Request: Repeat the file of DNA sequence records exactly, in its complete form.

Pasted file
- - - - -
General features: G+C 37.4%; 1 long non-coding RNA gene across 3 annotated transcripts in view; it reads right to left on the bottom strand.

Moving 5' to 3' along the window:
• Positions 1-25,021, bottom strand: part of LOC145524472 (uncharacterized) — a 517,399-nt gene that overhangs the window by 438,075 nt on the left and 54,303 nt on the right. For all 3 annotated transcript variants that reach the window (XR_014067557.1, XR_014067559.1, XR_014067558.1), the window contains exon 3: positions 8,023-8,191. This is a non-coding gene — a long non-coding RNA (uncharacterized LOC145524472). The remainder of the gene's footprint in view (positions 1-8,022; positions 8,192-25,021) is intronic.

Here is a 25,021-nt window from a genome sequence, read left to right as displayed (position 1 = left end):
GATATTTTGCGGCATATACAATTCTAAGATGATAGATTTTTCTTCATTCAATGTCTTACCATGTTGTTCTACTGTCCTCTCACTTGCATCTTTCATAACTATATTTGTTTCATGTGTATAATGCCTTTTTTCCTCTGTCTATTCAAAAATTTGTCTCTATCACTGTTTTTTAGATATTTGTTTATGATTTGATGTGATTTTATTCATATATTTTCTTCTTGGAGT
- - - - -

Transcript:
General features: G+C 37.4%; 1 long non-coding RNA gene across 3 annotated transcripts in view; it reads right to left on the bottom strand.

Moving 5' to 3' along the window:
• Positions 1-25,021, bottom strand: part of LOC145524472 (uncharacterized) — a 517,399-nt gene that overhangs the window by 438,075 nt on the left and 54,303 nt on the right. For all 3 annotated transcript variants that reach the window (XR_014067557.1, XR_014067559.1, XR_014067558.1), the window contains exon 3: positions 8,023-8,191. This is a non-coding gene — a long non-coding RNA (uncharacterized LOC145524472). The remainder of the gene's footprint in view (positions 1-8,022; positions 8,192-25,021) is intronic.

Here is a 25,021-nt window from a genome sequence, read left to right as displayed (position 1 = left end):
GATATTTTGCGGCATATACAATTCTAAGATGATAGATTTTTCTTCATTCAATGTCTTACCATGTTGTTCTACTGTCCTCTCACTTGCATCTTTCATAACTATATTTGTTTCATGTGTATAATGCCTTTTTTCCTCTGTCTATTCAAAAATTTGTCTCTATCACTGTTTTTTAGATATTTGTTTATGATTTGATGTGATTTTATTCATATATTTTCTTCTTGGAGT